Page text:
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Elderberries  - why I keep these on hand at all times.

There are a select few herbs that I think deserve the title ‘super hero’ in the plant kingdom, and Elder is one of them.

Elder has been revered in Europe for centuries and even considered ‘sacred’ in Medieval times. In 400 BCE Hippocrates referred to the Elder tree as his ‘medicine chest’. Almost every part of the Elder tree can be used for medicine, but let’s focus on Elderberries today.



Key benefits of the Elderberry

Elderberries can shorten the duration of a cold or flu and reduce your symptoms. They contain the protein ‘hemagglutinin’ which inhibits the ability of a virus to penetrate a cell wall, which in turn stops the virus’s ability to replicate.

Elderberries can assist in preventing a Herpes simplex virus (HSV) outbreak or shorten the duration of a herpes outbreak. Next time you feel a cold sore coming on try using Elderberries! 

Phagocytosis is one of the incredible functions of our immune system. Phagocytes move around the body identifying bacteria, viruses or old cells, then devour these in order to take them out of the body. Elderberry is one herb that assists in increasing this function.

Elderberries are also jam-packed with flavonoids, vitamin C, and moderately high in vitamins A, B6 and iron.

Elderberries have been historically used to decrease arthritic or rheumatic pain. They can also be used to relieve sinusitis and hay fever.


Elderberries are rich in antioxidants which aid in preventing or slowing damage to cells caused by free radicals.

Elderberry helps increase the flow of urine, which may assist with kidney stagnation or urinary tract infections.

Elderberries have also traditionally been used to assist with respiratory issues like bronchitis, digestive issues, allergies, catarrh, ear infections, coughs, and sore throats.
So, of all the herbs to have on hand in times of illness, Elderberry (in my opinion) is a must.
How do I take Elderberry?
At the first sign of feeling unwell I decoct (simmer in a saucepan for about 25 minutes) a litre of my Cold + Flu Armour tea which is predominantly Elderberries, then sip it constantly for a couple of days or until I’m feeling better.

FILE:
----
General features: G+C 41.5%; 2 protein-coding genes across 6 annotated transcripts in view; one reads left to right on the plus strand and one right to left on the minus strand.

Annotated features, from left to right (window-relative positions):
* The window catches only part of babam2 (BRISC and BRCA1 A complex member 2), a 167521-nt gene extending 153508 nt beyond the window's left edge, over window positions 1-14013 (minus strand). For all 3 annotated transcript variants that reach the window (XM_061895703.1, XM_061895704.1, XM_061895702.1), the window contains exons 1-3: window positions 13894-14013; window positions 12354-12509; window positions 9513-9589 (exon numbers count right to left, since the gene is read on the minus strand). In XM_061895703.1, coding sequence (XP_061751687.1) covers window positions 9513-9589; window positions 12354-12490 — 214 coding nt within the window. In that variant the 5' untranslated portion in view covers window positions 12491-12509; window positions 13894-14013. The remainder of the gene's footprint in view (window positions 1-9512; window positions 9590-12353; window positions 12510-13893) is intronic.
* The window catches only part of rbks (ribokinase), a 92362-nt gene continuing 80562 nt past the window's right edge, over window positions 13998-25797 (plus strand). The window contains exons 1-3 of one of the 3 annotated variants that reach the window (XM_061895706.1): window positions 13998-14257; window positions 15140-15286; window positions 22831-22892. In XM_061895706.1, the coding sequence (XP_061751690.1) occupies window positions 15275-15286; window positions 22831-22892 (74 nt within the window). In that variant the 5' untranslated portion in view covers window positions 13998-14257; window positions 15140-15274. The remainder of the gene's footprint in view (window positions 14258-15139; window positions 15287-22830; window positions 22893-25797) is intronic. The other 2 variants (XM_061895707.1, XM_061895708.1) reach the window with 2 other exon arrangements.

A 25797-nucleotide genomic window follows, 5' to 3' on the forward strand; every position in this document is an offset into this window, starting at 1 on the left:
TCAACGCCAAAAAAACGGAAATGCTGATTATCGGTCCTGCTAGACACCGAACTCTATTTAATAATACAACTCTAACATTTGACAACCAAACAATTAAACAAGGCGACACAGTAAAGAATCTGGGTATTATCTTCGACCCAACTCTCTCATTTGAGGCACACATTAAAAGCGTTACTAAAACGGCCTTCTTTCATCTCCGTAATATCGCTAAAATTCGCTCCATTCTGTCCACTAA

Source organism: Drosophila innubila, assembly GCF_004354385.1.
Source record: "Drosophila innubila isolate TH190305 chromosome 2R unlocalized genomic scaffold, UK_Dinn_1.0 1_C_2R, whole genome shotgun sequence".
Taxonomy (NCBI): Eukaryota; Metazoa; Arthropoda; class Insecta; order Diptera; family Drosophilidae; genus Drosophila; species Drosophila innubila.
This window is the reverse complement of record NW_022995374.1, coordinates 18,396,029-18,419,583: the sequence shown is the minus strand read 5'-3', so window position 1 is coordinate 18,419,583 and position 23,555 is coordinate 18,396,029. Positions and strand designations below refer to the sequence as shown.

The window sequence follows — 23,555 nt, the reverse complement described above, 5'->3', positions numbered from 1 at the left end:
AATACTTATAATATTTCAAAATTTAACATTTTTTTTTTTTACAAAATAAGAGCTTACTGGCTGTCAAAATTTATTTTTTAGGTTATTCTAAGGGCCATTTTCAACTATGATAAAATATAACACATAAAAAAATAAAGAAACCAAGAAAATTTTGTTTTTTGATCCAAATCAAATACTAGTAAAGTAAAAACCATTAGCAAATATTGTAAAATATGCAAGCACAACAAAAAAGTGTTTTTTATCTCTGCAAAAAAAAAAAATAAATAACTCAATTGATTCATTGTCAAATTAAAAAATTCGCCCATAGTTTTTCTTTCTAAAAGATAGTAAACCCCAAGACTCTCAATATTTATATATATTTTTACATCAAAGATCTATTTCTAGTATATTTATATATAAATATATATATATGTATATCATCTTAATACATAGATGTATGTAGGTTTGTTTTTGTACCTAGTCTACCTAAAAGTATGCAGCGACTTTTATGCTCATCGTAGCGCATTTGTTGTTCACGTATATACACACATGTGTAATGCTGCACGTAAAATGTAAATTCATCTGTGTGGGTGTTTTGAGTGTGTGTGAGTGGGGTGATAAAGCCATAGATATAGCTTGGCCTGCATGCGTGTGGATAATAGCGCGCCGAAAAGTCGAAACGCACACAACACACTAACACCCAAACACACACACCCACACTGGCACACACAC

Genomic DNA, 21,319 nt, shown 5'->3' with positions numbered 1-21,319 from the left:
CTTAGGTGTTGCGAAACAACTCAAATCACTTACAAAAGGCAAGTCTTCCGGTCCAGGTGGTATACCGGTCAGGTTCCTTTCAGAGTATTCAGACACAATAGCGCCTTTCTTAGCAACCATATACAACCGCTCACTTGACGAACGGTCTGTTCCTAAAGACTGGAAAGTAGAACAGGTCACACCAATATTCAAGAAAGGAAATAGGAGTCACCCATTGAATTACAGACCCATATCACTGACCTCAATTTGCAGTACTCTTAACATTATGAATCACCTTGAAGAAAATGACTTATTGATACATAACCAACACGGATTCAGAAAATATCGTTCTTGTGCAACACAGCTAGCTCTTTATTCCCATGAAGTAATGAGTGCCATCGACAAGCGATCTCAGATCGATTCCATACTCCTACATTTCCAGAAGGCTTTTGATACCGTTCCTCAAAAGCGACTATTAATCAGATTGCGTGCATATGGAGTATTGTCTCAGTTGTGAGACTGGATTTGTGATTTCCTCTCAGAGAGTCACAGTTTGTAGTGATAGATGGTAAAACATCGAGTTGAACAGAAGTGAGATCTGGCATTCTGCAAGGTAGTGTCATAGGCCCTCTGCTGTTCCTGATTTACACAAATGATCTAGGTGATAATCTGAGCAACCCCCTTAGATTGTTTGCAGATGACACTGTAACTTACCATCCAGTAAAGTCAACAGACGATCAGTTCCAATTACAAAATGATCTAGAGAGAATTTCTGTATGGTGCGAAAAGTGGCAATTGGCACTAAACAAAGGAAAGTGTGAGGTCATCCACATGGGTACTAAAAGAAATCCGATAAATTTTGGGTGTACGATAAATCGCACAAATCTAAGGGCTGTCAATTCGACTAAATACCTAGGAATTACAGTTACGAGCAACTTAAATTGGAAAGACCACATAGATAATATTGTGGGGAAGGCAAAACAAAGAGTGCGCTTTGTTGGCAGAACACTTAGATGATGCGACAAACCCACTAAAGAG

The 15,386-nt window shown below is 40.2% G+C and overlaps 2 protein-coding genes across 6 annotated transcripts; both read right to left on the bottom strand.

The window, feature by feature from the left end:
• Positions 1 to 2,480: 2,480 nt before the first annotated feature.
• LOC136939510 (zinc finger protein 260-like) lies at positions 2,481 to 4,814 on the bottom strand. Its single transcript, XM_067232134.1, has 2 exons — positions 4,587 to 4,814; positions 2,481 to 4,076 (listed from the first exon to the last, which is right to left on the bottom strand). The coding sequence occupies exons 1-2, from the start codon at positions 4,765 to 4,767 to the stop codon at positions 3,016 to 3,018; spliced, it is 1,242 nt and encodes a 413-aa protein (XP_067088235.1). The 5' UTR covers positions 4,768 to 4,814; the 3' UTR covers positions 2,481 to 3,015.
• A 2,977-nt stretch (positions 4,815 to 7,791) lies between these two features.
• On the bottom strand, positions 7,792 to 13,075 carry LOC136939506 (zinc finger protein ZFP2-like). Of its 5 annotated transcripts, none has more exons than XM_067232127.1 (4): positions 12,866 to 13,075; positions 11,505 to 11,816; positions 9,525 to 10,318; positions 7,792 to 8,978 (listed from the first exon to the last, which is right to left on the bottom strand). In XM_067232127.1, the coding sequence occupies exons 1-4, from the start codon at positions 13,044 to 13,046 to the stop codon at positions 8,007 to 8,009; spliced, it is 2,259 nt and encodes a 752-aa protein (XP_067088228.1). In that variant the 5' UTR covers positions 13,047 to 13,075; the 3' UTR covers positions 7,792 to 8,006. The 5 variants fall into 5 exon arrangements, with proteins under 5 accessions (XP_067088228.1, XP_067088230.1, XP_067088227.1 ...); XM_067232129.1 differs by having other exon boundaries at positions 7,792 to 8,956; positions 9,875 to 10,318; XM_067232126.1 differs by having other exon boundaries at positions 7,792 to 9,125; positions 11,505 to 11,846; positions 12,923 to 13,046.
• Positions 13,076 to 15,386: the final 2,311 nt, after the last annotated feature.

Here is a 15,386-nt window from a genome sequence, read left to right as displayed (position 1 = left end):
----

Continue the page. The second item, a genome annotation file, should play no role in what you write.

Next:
Cold and Flu armour tea blend

You can also decoct just the berries: 1/3 cup dried berries  (or about half a cup of fresh berries) to 1 litre of water.

Is Elderberry poisonous to humans? 
After reading about all the benefits above this may sound like an odd question. But the raw seeds of the berries can make some people nauseous. Elderberries need to be cooked before consuming them, and you’ll find this step is included in recipes.

Is it OK to take Elderberry everyday?
There are lots of recipes online for elderberry syrups and jams and these are a lovely way of consuming the berries regularly. Regular consumption will likely assist you with inflammation and help ward off any illness.

The Elderberry teas I brew work best at the onset of illness. Generally speaking, Elderberry becomes decreasingly helpful as an illness progresses. If I develop a cough or congestion for instance I begin to introduce other herbs that specifically target these symptoms.  

For more information (or to purchase) Cold + Flu Armour tea, click here

Where do I get Elderberries? 

Elderberries can be found at some health food stores and apothecaries.

You can also grow Elder plants. I live on the East coast of Australia where Elder grows very easily (almost like a weed!) It will grow in any soil type, and while it prefers full sun it will also grow well in part shade. They are quick growers and tend to spread easily, so you may prefer to keep yours contained in a large pot. In the ground they will reach 3-4 metres in height. 

Harvest the flowers (which also have amazing healing properties) in Spring and the berries in late Summer - Autumn. You can freeze or dry the berries, or cook them immediately to make syrups, cordials, oxymels or jams for everyday use.